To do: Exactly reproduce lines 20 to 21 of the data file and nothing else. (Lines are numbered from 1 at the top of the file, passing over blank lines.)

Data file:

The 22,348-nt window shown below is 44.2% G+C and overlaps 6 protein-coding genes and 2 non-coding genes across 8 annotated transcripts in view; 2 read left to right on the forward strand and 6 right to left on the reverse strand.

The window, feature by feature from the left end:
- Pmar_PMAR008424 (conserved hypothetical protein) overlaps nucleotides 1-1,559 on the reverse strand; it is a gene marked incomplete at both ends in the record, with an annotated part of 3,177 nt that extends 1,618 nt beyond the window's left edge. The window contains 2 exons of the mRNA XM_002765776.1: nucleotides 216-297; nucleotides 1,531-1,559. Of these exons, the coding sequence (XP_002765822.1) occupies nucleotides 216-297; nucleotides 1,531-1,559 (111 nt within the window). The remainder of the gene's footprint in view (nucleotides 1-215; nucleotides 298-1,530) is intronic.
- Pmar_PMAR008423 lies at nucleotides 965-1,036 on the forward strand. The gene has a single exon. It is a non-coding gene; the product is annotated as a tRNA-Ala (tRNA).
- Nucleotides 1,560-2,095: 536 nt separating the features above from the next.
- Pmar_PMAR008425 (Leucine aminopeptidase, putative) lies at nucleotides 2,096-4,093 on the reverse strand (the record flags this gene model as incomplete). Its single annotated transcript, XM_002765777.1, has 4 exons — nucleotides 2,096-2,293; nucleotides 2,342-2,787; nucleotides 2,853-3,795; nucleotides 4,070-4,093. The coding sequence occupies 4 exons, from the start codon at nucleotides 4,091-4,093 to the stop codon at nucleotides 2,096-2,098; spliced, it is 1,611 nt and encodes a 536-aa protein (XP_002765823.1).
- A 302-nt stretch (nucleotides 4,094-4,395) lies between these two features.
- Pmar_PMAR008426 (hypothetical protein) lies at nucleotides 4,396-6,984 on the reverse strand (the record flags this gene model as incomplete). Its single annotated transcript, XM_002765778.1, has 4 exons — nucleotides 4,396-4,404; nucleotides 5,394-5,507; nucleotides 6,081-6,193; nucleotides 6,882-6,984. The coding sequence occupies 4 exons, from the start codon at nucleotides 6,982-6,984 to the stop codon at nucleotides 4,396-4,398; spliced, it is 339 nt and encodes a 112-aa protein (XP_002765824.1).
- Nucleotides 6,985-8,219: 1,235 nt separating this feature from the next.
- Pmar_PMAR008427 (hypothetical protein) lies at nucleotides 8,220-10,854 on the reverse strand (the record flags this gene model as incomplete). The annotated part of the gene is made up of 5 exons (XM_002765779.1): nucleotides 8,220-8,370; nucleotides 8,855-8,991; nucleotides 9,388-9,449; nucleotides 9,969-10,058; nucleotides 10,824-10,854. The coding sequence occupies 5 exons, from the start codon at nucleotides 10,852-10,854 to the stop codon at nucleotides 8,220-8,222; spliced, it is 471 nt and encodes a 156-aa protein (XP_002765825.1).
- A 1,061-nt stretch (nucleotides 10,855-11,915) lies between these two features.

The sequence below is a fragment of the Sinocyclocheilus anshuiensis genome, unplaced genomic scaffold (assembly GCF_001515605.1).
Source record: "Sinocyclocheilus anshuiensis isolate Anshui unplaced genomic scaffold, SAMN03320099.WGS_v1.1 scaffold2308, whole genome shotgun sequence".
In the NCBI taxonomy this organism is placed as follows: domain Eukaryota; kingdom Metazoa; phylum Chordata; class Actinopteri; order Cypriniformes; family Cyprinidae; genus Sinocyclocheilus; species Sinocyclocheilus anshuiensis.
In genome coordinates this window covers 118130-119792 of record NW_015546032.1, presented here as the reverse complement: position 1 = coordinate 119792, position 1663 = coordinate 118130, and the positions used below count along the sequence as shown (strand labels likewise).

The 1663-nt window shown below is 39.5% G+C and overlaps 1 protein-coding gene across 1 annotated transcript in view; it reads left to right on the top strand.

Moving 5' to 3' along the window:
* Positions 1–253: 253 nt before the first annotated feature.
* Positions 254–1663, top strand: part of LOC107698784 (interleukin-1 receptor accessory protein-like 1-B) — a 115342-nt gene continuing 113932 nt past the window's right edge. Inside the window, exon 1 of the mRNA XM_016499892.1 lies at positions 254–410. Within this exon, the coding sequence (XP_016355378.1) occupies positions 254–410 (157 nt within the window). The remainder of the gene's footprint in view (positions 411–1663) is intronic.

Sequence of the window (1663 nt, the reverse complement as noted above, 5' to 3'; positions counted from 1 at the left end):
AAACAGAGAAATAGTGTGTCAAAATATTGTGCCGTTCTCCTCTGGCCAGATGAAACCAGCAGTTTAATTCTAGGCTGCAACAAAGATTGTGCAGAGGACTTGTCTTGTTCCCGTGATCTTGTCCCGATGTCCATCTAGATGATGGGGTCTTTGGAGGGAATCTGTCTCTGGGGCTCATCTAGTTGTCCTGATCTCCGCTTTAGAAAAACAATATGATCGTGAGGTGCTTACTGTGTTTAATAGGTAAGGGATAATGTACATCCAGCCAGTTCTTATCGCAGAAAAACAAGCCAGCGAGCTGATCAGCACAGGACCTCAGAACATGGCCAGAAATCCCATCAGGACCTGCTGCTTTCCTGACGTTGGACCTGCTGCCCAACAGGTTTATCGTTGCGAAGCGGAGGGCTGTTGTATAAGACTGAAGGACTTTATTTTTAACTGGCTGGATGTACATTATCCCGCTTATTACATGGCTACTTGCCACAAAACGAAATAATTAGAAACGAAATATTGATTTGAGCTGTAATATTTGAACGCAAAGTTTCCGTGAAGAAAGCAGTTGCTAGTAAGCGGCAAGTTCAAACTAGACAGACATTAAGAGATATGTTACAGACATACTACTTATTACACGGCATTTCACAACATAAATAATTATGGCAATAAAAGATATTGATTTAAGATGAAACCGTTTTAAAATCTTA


Sequence of the window (1663 nt, the reverse complement as noted above, 5' to 3'; positions counted from 1 at the left end):
AAACAGAGAAATAGTGTGTCAAAATATTGTGCCGTTCTCCTCTGGCCAGATGAAACCAGCAGTTTAATTCTAGGCTGCAACAAAGATTGTGCAGAGGACTTGTCTTGTTCCCGTGATCTTGTCCCGATGTCCATCTAGATGATGGGGTCTTTGGAGGGAATCTGTCTCTGGGGCTCATCTAGTTGTCCTGATCTCCGCTTTAGAAAAACAATATGATCGTGAGGTGCTTACTGTGTTTAATAGGTAAGGGATAATGTACATCCAGCCAGTTCTTATCGCAGAAAAACAAGCCAGCGAGCTGATCAGCACAGGACCTCAGAACATGGCCAGAAATCCCATCAGGACCTGCTGCTTTCCTGACGTTGGACCTGCTGCCCAACAGGTTTATCGTTGCGAAGCGGAGGGCTGTTGTATAAGACTGAAGGACTTTATTTTTAACTGGCTGGATGTACATTATCCCGCTTATTACATGGCTACTTGCCACAAAACGAAATAATTAGAAACGAAATATTGATTTGAGCTGTAATATTTGAACGCAAAGTTTCCGTGAAGAAAGCAGTTGCTAGTAAGCGGCAAGTTCAAACTAGACAGACATTAAGAGATATGTTACAGACATACTACTTATTACACGGCATTTCACAACATAAATAATTATGGCAATAAAAGATATTGATTTAAGATGAAACCGTTTTAAAATCTTA